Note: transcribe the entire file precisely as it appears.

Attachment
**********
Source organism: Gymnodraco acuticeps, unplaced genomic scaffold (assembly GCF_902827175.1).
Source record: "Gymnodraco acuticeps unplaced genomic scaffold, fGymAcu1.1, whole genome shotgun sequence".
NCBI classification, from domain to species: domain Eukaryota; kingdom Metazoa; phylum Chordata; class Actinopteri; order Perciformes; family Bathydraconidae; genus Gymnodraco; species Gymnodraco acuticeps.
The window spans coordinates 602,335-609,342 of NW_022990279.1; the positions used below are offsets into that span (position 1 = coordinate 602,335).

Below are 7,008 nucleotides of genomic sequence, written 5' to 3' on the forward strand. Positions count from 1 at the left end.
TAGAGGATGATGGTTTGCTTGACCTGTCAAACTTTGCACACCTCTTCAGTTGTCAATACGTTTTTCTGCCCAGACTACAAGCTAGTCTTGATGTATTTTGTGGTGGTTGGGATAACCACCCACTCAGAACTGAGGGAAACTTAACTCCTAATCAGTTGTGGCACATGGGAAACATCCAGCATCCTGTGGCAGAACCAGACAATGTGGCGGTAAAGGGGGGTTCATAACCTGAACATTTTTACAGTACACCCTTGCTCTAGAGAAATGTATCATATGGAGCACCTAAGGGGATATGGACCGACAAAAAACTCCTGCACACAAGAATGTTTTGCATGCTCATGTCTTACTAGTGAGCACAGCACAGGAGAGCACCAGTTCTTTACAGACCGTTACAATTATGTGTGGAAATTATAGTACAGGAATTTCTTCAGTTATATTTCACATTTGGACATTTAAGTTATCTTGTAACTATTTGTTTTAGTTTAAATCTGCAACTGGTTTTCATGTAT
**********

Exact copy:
Source organism: Gymnodraco acuticeps, unplaced genomic scaffold (assembly GCF_902827175.1).
Source record: "Gymnodraco acuticeps unplaced genomic scaffold, fGymAcu1.1, whole genome shotgun sequence".
NCBI classification, from domain to species: domain Eukaryota; kingdom Metazoa; phylum Chordata; class Actinopteri; order Perciformes; family Bathydraconidae; genus Gymnodraco; species Gymnodraco acuticeps.
The window spans coordinates 602,335-609,342 of NW_022990279.1; the positions used below are offsets into that span (position 1 = coordinate 602,335).

Below are 7,008 nucleotides of genomic sequence, written 5' to 3' on the forward strand. Positions count from 1 at the left end.
TAGAGGATGATGGTTTGCTTGACCTGTCAAACTTTGCACACCTCTTCAGTTGTCAATACGTTTTTCTGCCCAGACTACAAGCTAGTCTTGATGTATTTTGTGGTGGTTGGGATAACCACCCACTCAGAACTGAGGGAAACTTAACTCCTAATCAGTTGTGGCACATGGGAAACATCCAGCATCCTGTGGCAGAACCAGACAATGTGGCGGTAAAGGGGGGTTCATAACCTGAACATTTTTACAGTACACCCTTGCTCTAGAGAAATGTATCATATGGAGCACCTAAGGGGATATGGACCGACAAAAAACTCCTGCACACAAGAATGTTTTGCATGCTCATGTCTTACTAGTGAGCACAGCACAGGAGAGCACCAGTTCTTTACAGACCGTTACAATTATGTGTGGAAATTATAGTACAGGAATTTCTTCAGTTATATTTCACATTTGGACATTTAAGTTATCTTGTAACTATTTGTTTTAGTTTAAATCTGCAACTGGTTTTCATGTAT